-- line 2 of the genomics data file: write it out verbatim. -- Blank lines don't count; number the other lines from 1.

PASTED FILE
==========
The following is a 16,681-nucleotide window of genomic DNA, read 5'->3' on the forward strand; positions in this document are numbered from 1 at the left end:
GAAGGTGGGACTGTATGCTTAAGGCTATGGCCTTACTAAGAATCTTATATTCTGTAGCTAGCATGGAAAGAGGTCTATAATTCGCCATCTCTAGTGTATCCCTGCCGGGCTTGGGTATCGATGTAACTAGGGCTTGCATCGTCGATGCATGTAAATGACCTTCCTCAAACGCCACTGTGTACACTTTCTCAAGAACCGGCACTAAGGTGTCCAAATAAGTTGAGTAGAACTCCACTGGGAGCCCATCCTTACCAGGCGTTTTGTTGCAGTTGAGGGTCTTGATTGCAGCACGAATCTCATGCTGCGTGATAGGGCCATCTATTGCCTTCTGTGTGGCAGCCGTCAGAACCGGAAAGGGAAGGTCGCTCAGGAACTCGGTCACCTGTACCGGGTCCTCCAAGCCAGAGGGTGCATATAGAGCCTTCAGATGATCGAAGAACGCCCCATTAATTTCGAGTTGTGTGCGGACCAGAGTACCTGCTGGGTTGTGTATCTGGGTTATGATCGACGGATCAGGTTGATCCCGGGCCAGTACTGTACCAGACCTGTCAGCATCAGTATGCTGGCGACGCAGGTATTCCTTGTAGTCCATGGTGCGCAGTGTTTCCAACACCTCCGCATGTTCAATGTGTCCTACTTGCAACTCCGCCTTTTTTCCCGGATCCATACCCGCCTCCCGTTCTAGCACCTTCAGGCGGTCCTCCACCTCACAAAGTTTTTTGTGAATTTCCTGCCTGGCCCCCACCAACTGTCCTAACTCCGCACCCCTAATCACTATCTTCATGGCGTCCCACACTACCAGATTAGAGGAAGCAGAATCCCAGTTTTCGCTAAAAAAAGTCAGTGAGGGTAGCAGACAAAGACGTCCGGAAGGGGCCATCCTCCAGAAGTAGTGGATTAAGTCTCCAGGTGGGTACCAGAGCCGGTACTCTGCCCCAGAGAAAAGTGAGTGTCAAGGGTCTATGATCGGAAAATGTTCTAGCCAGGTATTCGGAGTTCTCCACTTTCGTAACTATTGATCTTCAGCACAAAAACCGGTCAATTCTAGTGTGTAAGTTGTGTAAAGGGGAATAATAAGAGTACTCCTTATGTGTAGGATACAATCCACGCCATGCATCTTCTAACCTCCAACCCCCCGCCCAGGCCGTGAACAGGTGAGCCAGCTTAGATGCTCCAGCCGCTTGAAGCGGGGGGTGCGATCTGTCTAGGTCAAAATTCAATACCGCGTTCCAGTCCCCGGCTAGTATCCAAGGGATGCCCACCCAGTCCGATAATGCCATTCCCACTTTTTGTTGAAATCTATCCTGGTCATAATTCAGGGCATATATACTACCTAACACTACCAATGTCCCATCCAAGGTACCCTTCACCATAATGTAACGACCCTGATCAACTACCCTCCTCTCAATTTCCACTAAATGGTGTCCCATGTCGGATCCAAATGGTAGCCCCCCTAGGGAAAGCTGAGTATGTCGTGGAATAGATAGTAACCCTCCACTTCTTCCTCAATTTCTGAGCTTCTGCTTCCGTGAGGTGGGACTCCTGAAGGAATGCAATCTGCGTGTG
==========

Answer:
GAAGGTGGGACTGTATGCTTAAGGCTATGGCCTTACTAAGAATCTTATATTCTGTAGCTAGCATGGAAAGAGGTCTATAATTCGCCATCTCTAGTGTATCCCTGCCGGGCTTGGGTATCGATGTAACTAGGGCTTGCATCGTCGATGCATGTAAATGACCTTCCTCAAACGCCACTGTGTACACTTTCTCAAGAACCGGCACTAAGGTGTCCAAATAAGTTGAGTAGAACTCCACTGGGAGCCCATCCTTACCAGGCGTTTTGTTGCAGTTGAGGGTCTTGATTGCAGCACGAATCTCATGCTGCGTGATAGGGCCATCTATTGCCTTCTGTGTGGCAGCCGTCAGAACCGGAAAGGGAAGGTCGCTCAGGAACTCGGTCACCTGTACCGGGTCCTCCAAGCCAGAGGGTGCATATAGAGCCTTCAGATGATCGAAGAACGCCCCATTAATTTCGAGTTGTGTGCGGACCAGAGTACCTGCTGGGTTGTGTATCTGGGTTATGATCGACGGATCAGGTTGATCCCGGGCCAGTACTGTACCAGACCTGTCAGCATCAGTATGCTGGCGACGCAGGTATTCCTTGTAGTCCATGGTGCGCAGTGTTTCCAACACCTCCGCATGTTCAATGTGTCCTACTTGCAACTCCGCCTTTTTTCCCGGATCCATACCCGCCTCCCGTTCTAGCACCTTCAGGCGGTCCTCCACCTCACAAAGTTTTTTGTGAATTTCCTGCCTGGCCCCCACCAACTGTCCTAACTCCGCACCCCTAATCACTATCTTCATGGCGTCCCACACTACCAGATTAGAGGAAGCAGAATCCCAGTTTTCGCTAAAAAAAGTCAGTGAGGGTAGCAGACAAAGACGTCCGGAAGGGGCCATCCTCCAGAAGTAGTGGATTAAGTCTCCAGGTGGGTACCAGAGCCGGTACTCTGCCCCAGAGAAAAGTGAGTGTCAAGGGTCTATGATCGGAAAATGTTCTAGCCAGGTATTCGGAGTTCTCCACTTTCGTAACTATTGATCTTCAGCACAAAAACCGGTCAATTCTAGTGTGTAAGTTGTGTAAAGGGGAATAATAAGAGTACTCCTTATGTGTAGGATACAATCCACGCCATGCATCTTCTAACCTCCAACCCCCCGCCCAGGCCGTGAACAGGTGAGCCAGCTTAGATGCTCCAGCCGCTTGAAGCGGGGGGTGCGATCTGTCTAGGTCAAAATTCAATACCGCGTTCCAGTCCCCGGCTAGTATCCAAGGGATGCCCACCCAGTCCGATAATGCCATTCCCACTTTTTGTTGAAATCTATCCTGGTCATAATTCAGGGCATATATACTACCTAACACTACCAATGTCCCATCCAAGGTACCCTTCACCATAATGTAACGACCCTGATCAACTACCCTCCTCTCAATTTCCACTAAATGGTGTCCCATGTCGGATCCAAATGGTAGCCCCCCTAGGGAAAGCTGAGTATGTCGTGGAATAGATAGTAACCCTCCACTTCTTCCTCAATTTCTGAGCTTCTGCTTCCGTGAGGTGGGACTCCTGAAGGAATGCAATCTGCGTGTG